DEEP: Tidal Wetlands - General Information

Tidal Wetlands - General Information

What are tidal wetlands?

Tidal wetlands are "those areas which border on or lie beneath tidal waters, such as, but not limited to banks, bogs, salt marshes, swamps, meadows, flats, or other low lands subject to tidal action, including those areas now or formerly connected to tidal waters, and whose surface is at or below an elevation of one foot above local extreme high water; and upon which may grow or be capable of growing some, but not necessarily all, of [a list of specific plant species - see Connecticut General Statutes (CGS) section 22a-29(2) ]"  [CGS section 22a-29, as referenced by CGS section 22a-93(7)(E)]. In general, tidal wetlands form in "low energy" environments protected from direct wave action. Low marsh areas are flooded by tidal waters twice a day, while high marsh areas are flooded a few times a month. All tidal wetlands support a diverse ecosystem of vegetation and wildlife.

Detailed information about the geology, history, ecology and restoration of tidal wetlands can be found in the publication entitled "Tidal Marshes of Long Island Sound."

Why are tidal wetlands valuable?

Tidal wetlands are areas of high nutrient and biological productivity that provide detritus, decaying organic matter, that forms the base of the food chain in tidal wetlands. Next to tropical rainforests, tidal wetlands are the most biologically productive resource in the world. Tidal wetlands provide habitat, nesting, feeding, and refuge areas for shorebirds; serve as a nursery ground for larval and juvenile forms of many of the organisms of Long Island Sound and of many estuarine-dependent oceanic species; and provide significant habitat for shellfish. Most of the commercial fisheries stock that we eat start their lives in tidal wetlands. These resource areas also improve water quality by trapping sediments, reducing turbidity, restricting the passage of toxics and heavy metals, decreasing biological oxygen demand (BOD), trapping nutrients, and buffering storm and wave energy. Tidal wetland vegetation stabilizes shorelines and buffers erosion. Tidal wetlands provide recreational opportunities for fishing, wildlife observation and hunting; are important to commercial and recreational shell- and finfisheries; and are areas of scientific and educational value. Tidal wetlands are a major source of coastal open space and offer exceptional scenic views.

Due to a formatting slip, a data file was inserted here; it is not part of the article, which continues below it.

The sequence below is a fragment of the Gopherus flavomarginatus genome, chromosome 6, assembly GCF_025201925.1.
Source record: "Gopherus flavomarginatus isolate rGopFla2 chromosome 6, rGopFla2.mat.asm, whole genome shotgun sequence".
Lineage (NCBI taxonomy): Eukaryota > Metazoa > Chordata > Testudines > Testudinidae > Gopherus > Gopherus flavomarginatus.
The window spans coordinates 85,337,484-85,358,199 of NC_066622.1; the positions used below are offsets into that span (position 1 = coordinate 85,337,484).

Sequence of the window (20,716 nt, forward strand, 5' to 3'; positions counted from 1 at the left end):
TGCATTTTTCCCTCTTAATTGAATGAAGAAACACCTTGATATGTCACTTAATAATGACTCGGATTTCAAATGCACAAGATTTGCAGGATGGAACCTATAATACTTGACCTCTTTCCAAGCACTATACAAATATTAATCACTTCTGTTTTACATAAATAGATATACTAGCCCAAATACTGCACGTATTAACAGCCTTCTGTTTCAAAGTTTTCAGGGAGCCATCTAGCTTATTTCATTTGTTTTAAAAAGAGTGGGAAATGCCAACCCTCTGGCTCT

Why do tidal wetlands need protection?

Due in part to their transitional location between upland areas and coastal waters, tidal wetlands are very specialized habitats that are sensitive to disturbance. Human actions, both direct and indirect, can adversely impact tidal wetlands and their functions. Direct actions include activities such as filling, dredging and trampling; indirect actions include upland uses that result in sedimentation, increased stormwater discharge, proximate septic system failures or the installation of culverts in a manner that decreases salt water flushing. In these cases, the delicate balance between soil surface, water level, water quality and/or salinity is disturbed. This results in a stressed habitat which is usually less productive than a healthy marsh and frequently supports undesirable species, most typically Common Reed (Phragmites australis). Historically, many of these activities have occurred in Connecticut resulting in the loss or degradation of the majority of tidal wetlands. As a result it is even more important to protect the wetlands that remain. 

Does the DEEP regulate activities on tidal wetlands?

Yes. The Department of Energy and Environmental Protection (DEEP) has direct regulatory jurisdiction over activities occurring in tidal wetlands and/or waterward of the high tide line. If any construction activities or structure(s), in part or in whole, or any incidental work proposed in conjunction with the construction of structure(s) is proposed at or waterward of the high tide line, authorization from the DEEPís Office of Long Island Sound Programs would be required prior to construction in accordance with the Tidal Wetlands Act (CGS sections 22a-28 through 22a-35) and/or the statutes governing the placement of structures, dredging, and fill in tidal, coastal or navigable waters (CGS sections 22a-359 through 22a-363f, inclusive).